Liz Ward: Angangueo

As fall approaches in North America, monarch butterflies from all over the eastern and central United States begin their epoch journey to Mexico, where they converge in a small area of pine forest high in the mountains of Michoacan. Angangueo is the name of the town in Mexico, which is home to the overwintering colonies of millions of monarch butterflies. In her upcoming exhibition at the UTSA Satellite Space, artist Liz Ward will present a new, large-scale installation piece on paper, Angangueo, which explores the extraordinary migration cycle of the monarch butterfly.

Angangueo reflects Ward’s ongoing interests in natural history, organic systems, seasonal change, and environmental issues.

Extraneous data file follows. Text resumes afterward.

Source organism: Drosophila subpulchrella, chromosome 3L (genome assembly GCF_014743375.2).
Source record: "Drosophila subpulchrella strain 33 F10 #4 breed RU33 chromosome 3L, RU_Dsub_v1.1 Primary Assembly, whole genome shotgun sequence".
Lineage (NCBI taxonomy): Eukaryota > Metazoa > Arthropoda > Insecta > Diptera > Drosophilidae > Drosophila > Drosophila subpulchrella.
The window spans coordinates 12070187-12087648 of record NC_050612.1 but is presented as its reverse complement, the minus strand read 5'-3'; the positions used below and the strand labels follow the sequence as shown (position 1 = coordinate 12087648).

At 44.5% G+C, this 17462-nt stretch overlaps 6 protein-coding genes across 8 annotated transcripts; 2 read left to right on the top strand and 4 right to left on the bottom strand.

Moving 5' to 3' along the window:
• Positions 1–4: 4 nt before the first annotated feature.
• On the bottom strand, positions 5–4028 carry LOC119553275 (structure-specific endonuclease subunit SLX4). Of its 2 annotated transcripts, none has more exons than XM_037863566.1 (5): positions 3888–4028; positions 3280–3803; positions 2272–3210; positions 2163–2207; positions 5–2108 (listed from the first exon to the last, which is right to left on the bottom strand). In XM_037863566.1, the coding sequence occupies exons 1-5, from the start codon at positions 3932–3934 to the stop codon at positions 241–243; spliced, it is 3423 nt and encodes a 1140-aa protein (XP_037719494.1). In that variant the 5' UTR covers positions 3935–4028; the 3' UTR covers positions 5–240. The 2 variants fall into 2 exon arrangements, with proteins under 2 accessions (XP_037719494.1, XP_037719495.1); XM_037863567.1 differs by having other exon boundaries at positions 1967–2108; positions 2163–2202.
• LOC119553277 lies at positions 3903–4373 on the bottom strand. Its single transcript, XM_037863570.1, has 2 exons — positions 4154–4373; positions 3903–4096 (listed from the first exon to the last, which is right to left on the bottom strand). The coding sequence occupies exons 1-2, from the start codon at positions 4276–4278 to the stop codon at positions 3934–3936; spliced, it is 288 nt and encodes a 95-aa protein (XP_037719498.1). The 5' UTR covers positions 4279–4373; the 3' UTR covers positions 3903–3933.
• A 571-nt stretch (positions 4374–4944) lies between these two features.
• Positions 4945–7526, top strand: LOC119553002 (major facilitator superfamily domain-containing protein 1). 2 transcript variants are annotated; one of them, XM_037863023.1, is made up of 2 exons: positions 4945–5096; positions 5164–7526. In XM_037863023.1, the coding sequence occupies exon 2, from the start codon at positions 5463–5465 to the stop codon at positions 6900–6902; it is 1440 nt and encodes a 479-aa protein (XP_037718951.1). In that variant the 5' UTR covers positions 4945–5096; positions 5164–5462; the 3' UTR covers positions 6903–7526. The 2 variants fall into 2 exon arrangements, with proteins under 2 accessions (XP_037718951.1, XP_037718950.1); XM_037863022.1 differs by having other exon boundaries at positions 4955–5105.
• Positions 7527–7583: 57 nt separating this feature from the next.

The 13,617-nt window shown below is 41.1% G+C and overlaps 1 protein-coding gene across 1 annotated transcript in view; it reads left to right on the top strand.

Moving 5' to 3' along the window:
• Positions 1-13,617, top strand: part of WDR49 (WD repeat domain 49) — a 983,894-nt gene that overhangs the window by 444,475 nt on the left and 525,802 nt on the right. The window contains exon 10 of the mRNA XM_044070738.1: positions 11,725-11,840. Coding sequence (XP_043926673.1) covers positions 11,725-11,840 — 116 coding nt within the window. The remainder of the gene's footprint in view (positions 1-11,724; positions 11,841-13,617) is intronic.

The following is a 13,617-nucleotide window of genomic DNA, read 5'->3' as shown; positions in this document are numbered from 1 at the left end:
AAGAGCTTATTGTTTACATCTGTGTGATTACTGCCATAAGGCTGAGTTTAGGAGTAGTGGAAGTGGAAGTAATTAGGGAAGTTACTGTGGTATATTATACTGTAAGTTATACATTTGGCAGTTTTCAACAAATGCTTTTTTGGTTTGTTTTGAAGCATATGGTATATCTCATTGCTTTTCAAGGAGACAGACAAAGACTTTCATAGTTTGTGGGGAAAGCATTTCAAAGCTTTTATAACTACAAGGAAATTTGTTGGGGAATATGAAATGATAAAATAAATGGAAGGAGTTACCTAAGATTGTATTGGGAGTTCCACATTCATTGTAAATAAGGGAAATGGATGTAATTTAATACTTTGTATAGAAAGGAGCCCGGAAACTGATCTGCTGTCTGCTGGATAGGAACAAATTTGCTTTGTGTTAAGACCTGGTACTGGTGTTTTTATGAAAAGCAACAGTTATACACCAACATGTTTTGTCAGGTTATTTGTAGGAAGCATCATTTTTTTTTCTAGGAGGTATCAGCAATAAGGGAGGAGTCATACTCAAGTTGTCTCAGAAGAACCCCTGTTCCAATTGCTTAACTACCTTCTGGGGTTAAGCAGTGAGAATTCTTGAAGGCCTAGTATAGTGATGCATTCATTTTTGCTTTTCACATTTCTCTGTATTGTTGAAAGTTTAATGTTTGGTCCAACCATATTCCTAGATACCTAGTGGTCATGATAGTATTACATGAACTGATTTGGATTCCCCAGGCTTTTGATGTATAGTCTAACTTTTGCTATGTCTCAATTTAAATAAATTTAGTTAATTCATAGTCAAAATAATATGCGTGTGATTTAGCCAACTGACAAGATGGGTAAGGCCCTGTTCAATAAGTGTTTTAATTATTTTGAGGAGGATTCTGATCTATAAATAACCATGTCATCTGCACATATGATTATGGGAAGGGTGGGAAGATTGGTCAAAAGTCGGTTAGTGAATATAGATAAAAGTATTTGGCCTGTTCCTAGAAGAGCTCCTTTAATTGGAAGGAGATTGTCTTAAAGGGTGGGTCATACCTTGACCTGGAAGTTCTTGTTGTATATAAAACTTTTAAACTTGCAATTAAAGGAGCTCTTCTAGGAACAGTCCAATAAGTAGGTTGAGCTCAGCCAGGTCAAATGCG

She used the 19th-century photographic process, gum bichromate, in which watercolor paint is combined with a light-sensitive chemical, to produce the hundreds of images that comprise the work. Each individual print bears a “butterfly” shape, which is actually created from silhouettes of human profiles. Ward used a palette of bright oranges and blue in the work, colors inspired by the sight of millions of monarch butterflies against a backdrop of intense sky blue.